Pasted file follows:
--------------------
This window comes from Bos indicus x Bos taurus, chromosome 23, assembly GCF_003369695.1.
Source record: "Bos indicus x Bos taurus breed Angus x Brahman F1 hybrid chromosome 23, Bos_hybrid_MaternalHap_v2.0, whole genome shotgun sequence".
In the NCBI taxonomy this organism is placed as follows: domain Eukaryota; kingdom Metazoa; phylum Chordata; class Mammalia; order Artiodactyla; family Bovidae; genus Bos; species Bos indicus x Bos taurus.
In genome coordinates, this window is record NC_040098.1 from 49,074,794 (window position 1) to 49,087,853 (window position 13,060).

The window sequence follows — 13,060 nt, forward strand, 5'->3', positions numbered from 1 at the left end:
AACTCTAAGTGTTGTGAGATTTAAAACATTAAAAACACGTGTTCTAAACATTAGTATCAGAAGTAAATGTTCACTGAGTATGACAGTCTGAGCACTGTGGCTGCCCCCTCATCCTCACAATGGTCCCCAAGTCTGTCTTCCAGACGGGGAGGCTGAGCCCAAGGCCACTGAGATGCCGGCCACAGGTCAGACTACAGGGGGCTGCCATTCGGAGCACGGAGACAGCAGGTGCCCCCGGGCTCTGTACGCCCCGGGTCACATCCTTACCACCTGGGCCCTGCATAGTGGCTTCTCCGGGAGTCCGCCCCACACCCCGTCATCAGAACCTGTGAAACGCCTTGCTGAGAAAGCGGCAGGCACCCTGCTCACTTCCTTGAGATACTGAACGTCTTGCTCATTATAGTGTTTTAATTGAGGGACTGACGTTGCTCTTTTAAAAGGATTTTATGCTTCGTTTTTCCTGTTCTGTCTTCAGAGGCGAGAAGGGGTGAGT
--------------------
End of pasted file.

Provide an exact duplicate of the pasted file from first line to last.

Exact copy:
This window comes from Bos indicus x Bos taurus, chromosome 23, assembly GCF_003369695.1.
Source record: "Bos indicus x Bos taurus breed Angus x Brahman F1 hybrid chromosome 23, Bos_hybrid_MaternalHap_v2.0, whole genome shotgun sequence".
In the NCBI taxonomy this organism is placed as follows: domain Eukaryota; kingdom Metazoa; phylum Chordata; class Mammalia; order Artiodactyla; family Bovidae; genus Bos; species Bos indicus x Bos taurus.
In genome coordinates, this window is record NC_040098.1 from 49,074,794 (window position 1) to 49,087,853 (window position 13,060).

The window sequence follows — 13,060 nt, forward strand, 5'->3', positions numbered from 1 at the left end:
AACTCTAAGTGTTGTGAGATTTAAAACATTAAAAACACGTGTTCTAAACATTAGTATCAGAAGTAAATGTTCACTGAGTATGACAGTCTGAGCACTGTGGCTGCCCCCTCATCCTCACAATGGTCCCCAAGTCTGTCTTCCAGACGGGGAGGCTGAGCCCAAGGCCACTGAGATGCCGGCCACAGGTCAGACTACAGGGGGCTGCCATTCGGAGCACGGAGACAGCAGGTGCCCCCGGGCTCTGTACGCCCCGGGTCACATCCTTACCACCTGGGCCCTGCATAGTGGCTTCTCCGGGAGTCCGCCCCACACCCCGTCATCAGAACCTGTGAAACGCCTTGCTGAGAAAGCGGCAGGCACCCTGCTCACTTCCTTGAGATACTGAACGTCTTGCTCATTATAGTGTTTTAATTGAGGGACTGACGTTGCTCTTTTAAAAGGATTTTATGCTTCGTTTTTCCTGTTCTGTCTTCAGAGGCGAGAAGGGGTGAGT